Maybe because the EU thinks that it does not matter much, people won't believe it. Or at least they will believe it [just] a bit. [In fact, many do believe the narratives] not because they are necessarily pro- Russians, but because the narratives are quite convincing, as I said earlier. Some of their staff is pretty convincing.  

So, I think they should put a little more effort to combat the fake news. 

VERIDICA: There is a concern in Germany that the Russian propaganda is meddling in the parliamentary elections scheduled on September 26? How interested is Russia in a particular outcome in German upcoming parliamentary elections?

John Lloyd: Very interested indeed. Russia sees correctly that the major force in Europe is Germany. It has by far the largest economy, and Germany has the chancellor Angela Merkel being unmistakably in command of what the European Union did. President of France, Emmanuel Macron tried a joint leadership with Angela Merkel. Unfortunately, his position in France was too weak economically and as time passed by also politically.

His drive to rapidly integrate the European Union did not succeed. Other member states fought against it, including Angela Merkel. But Kremlin does see the importance of who leads Germany. I would imagine Russians want for the successor to be the man that Angela Merkel has tipped, not a more powerful leader.

He is seen as a rather mild man who will not have the intellectual heft that Angela Merkel had, nor [the determination] to face down the Russians. I would imagine that this man will be their candidate. And I would also bet that they would do what they can to help him. 

VERIDICA: What should we expect from Russia shortly, considering that Moscow was very irritated about the launch of Platform Crimea by Ukraine?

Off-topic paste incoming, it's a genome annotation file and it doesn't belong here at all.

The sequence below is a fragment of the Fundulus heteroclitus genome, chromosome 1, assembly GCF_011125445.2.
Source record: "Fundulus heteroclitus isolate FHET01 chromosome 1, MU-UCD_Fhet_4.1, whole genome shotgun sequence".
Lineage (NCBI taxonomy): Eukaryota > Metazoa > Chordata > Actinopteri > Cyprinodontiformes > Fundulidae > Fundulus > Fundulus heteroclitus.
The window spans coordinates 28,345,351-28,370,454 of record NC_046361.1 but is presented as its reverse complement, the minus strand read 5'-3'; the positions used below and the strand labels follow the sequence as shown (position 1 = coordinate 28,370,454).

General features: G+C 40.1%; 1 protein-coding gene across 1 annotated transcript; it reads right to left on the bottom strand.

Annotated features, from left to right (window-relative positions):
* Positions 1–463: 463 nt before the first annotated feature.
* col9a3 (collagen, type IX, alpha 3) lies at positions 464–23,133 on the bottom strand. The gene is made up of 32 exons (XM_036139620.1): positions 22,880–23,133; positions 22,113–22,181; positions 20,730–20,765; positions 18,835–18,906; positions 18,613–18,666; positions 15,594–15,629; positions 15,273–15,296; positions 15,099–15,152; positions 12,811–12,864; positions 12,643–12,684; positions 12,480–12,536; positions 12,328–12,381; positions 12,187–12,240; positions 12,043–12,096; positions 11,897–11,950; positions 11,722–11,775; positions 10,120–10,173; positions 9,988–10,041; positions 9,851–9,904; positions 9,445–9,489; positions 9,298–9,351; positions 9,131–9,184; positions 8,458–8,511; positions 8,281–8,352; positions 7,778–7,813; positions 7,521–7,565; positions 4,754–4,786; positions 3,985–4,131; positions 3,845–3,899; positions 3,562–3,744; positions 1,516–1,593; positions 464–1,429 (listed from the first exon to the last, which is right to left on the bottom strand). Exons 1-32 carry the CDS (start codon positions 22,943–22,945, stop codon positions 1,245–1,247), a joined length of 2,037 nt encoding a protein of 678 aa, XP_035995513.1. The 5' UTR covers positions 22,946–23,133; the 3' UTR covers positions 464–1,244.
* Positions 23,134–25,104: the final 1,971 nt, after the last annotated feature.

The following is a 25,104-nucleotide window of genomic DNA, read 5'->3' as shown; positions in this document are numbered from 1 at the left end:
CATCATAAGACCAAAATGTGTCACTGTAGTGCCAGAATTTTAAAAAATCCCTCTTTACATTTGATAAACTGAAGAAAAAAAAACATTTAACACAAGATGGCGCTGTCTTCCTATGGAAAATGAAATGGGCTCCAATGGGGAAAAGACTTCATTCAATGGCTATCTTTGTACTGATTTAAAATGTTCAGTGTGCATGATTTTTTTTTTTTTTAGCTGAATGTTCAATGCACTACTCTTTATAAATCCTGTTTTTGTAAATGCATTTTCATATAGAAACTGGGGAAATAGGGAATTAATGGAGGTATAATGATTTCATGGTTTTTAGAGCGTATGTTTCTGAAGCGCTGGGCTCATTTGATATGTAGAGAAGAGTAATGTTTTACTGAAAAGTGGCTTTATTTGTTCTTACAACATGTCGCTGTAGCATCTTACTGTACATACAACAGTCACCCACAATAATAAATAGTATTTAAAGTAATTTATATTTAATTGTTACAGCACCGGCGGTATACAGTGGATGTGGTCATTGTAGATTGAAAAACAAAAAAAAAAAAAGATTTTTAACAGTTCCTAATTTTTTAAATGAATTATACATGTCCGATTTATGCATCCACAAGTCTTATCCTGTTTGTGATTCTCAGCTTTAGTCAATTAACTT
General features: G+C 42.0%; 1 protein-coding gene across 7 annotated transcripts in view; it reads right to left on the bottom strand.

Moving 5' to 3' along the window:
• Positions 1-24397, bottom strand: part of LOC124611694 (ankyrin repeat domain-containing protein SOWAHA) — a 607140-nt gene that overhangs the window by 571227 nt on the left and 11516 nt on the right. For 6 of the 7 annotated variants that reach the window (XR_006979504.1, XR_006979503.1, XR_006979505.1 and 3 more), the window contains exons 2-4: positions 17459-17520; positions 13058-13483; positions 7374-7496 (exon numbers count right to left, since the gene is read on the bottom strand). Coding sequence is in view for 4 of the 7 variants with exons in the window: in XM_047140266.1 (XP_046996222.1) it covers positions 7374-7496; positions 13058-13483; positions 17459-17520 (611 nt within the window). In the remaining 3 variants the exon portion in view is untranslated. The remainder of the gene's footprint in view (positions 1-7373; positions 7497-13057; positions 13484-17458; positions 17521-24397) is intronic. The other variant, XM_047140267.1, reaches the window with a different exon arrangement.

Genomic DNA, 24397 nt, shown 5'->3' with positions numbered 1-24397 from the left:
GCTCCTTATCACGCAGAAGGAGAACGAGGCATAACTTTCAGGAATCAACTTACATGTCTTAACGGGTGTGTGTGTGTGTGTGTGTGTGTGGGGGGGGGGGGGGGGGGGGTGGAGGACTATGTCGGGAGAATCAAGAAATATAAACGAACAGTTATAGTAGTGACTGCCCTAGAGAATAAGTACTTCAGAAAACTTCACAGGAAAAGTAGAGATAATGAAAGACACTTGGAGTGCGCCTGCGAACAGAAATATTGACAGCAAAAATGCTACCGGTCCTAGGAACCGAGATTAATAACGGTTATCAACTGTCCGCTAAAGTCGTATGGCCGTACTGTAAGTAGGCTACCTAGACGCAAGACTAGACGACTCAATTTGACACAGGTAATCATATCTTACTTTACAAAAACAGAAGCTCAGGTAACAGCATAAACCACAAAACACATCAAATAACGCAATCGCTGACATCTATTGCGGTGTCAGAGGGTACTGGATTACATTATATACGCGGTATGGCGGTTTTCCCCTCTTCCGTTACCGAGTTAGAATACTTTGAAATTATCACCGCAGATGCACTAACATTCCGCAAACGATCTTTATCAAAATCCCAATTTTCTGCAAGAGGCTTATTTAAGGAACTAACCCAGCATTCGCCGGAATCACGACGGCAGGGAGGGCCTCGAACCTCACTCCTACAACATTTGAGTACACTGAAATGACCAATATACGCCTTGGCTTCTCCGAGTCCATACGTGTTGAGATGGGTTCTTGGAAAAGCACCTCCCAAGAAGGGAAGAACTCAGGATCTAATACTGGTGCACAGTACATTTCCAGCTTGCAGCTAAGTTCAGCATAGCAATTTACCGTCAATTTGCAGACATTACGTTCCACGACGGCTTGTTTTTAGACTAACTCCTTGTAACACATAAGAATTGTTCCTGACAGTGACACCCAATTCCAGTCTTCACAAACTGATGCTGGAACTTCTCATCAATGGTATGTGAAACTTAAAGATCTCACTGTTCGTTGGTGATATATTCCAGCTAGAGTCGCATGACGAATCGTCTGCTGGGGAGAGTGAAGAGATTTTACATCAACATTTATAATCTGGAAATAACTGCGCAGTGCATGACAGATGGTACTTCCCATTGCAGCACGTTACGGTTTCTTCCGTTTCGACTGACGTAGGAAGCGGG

John Lloyd: Well, there with Crimea, [the Russians] are touchy. For me, it was fairly naked grab of land, which belonged to another state. The problem there is that the Russian leadership does not believe that Ukraine is a separate state. 

We think it was a great mistake by Khrushchev when he was the leader of the Soviet Union to give Crimea to Ukraine. It is true that Crimea has a majority of Russian speakers. Many of whom – the majority of whom, I would guess – wanted to be part of Russia rather than Ukraine, if for no better reason than that, that Ukraine is a poorer nation and is in more economic chaos than Russia. 

Russia isn't doing so well. So they're irritated by that. They realise it's a weakness. They don't think that anybody is going to have a war about it, but they dislike being reminded that this was a land grab.


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  • Russia had never quite given up the ambition to command again but through different means. Before they commanded it militarily and politically, now they command it partly through fake news, partly through influence peddling, and influence upon individuals.
  • The Russians meet a lot of resistance, especially from places like Poland. And, to a degree, at least, places like Romania. These countries` distrust for Russia comes from their memory of the role played [by Moscow] in WW2 and before this war as well, and above all, the role that the Soviet Union had in the Cold War.
  • It is clear that for Russia is much more important to do disinformation than to the EU to combat it. Maybe because the EU thinks that it does not matter much, people won't believe it. Or at least they will believe it [just] a bit. [In fact, many do believe the narratives] not because they are necessarily pro- Russians, but because the narratives are quite convincing, as I said earlier. Some of their staff is pretty convincing.